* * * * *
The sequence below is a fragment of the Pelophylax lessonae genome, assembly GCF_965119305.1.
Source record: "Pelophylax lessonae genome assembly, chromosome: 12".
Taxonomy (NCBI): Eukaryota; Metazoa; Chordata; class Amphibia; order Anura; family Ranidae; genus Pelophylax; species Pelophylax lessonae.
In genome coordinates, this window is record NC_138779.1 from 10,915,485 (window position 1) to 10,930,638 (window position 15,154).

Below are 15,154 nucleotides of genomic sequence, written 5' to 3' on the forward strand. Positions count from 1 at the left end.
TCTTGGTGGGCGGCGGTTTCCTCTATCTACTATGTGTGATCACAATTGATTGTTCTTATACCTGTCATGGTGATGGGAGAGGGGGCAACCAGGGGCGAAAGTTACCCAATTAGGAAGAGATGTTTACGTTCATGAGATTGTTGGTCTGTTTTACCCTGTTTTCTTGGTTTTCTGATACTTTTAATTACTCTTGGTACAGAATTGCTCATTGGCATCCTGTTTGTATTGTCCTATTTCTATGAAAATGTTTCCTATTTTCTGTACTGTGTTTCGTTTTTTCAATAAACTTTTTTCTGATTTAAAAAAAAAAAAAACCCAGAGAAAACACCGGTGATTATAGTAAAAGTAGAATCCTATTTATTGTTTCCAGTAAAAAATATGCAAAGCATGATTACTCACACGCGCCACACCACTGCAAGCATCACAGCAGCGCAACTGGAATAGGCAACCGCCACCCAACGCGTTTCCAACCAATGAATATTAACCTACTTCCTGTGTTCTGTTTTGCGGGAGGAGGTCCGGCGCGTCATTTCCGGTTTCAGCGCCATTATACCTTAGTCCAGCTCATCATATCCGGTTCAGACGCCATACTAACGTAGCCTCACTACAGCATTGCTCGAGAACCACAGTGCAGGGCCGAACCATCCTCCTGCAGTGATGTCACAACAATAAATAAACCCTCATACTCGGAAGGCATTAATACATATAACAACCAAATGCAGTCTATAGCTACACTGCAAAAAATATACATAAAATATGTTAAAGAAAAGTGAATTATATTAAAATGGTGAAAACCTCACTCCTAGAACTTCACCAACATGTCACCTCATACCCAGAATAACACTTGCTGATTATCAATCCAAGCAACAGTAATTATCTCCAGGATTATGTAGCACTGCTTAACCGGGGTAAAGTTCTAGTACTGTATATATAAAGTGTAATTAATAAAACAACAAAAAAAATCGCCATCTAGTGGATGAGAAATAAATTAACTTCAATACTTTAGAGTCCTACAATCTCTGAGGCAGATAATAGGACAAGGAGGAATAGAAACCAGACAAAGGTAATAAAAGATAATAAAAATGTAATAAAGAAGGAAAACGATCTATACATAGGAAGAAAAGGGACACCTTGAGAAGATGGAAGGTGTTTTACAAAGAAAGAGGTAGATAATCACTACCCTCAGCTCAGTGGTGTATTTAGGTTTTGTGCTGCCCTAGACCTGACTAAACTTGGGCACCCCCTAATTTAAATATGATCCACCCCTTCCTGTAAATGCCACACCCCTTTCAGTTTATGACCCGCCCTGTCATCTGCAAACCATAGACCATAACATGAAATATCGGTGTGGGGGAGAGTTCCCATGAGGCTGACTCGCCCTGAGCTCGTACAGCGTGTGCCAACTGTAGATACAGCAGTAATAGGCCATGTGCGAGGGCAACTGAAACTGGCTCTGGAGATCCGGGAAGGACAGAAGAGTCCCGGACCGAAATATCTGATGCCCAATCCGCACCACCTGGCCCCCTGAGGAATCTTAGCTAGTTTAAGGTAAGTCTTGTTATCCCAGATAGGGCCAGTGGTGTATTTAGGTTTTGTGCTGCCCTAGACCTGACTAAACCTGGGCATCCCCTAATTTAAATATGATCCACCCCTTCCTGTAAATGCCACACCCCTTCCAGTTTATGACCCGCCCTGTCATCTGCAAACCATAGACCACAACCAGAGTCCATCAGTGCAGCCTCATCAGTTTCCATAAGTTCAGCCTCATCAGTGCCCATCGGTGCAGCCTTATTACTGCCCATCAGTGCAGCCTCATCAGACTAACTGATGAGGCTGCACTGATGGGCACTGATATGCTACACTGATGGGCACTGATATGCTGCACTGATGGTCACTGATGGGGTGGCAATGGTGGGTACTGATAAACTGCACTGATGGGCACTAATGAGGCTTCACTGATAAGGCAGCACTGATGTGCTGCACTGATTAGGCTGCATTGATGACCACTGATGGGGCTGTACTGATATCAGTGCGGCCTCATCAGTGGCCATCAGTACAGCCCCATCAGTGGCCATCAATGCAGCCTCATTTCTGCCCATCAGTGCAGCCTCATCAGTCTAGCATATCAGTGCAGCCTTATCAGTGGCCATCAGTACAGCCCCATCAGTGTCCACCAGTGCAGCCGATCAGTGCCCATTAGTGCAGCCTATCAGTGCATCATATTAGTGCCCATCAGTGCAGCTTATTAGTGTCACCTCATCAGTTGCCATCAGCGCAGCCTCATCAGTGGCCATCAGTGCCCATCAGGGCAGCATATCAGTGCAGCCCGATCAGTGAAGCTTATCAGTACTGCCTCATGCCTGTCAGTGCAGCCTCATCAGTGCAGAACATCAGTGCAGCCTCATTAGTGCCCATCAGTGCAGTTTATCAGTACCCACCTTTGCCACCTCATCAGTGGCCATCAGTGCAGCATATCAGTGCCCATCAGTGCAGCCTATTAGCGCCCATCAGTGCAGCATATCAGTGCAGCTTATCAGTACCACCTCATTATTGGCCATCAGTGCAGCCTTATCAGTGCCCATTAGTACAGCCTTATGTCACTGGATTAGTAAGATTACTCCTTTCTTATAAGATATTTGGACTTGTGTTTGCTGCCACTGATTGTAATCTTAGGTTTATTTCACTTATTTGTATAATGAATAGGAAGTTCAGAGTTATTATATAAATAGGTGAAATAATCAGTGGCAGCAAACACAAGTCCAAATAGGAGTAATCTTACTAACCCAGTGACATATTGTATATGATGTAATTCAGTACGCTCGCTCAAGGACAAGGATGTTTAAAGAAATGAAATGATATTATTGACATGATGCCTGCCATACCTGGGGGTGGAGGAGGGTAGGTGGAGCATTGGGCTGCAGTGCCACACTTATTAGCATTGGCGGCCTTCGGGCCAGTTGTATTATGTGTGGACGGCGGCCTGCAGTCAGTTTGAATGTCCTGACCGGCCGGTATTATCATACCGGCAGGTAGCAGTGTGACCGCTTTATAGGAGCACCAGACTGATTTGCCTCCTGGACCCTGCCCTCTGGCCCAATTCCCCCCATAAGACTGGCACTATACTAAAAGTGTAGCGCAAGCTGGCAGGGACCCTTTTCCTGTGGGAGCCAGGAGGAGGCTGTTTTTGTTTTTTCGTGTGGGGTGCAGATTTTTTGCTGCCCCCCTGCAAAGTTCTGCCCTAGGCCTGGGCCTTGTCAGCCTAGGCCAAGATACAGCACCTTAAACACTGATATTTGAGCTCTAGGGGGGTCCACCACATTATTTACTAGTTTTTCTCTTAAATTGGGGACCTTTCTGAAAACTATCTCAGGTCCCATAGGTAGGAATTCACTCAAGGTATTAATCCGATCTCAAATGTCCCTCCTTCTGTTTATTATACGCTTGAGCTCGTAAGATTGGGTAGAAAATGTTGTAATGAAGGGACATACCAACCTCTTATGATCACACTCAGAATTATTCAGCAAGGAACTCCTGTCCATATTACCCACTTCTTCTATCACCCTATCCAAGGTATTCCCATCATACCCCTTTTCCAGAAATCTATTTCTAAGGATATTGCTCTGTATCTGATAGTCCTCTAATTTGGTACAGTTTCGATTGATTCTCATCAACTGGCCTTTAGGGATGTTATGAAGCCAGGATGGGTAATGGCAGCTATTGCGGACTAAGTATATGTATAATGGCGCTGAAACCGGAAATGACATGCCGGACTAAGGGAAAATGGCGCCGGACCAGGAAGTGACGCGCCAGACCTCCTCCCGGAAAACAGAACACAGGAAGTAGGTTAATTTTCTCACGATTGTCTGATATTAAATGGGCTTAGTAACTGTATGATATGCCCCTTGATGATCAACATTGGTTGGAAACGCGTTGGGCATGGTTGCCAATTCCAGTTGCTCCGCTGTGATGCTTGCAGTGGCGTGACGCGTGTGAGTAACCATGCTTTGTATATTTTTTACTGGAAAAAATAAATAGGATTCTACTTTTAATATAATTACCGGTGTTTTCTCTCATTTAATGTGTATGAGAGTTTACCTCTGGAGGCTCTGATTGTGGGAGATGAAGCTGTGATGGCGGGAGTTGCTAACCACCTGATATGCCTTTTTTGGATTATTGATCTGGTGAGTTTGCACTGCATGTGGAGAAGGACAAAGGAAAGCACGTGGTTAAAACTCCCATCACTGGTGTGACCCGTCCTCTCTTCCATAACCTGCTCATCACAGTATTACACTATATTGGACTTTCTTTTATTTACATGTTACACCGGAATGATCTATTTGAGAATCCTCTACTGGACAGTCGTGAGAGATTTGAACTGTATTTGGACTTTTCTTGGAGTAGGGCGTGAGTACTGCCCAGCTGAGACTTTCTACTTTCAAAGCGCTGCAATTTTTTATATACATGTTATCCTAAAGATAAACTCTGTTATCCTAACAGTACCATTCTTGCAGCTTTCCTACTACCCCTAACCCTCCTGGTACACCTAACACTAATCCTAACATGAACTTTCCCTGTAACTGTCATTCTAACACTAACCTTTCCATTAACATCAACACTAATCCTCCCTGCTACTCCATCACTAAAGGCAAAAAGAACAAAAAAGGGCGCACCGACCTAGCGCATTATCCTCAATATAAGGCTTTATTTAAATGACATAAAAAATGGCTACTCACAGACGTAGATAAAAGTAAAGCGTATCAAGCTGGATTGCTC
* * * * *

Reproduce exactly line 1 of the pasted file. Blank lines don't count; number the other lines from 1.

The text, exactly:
The sequence below is a fragment of the Pelophylax lessonae genome, assembly GCF_965119305.1.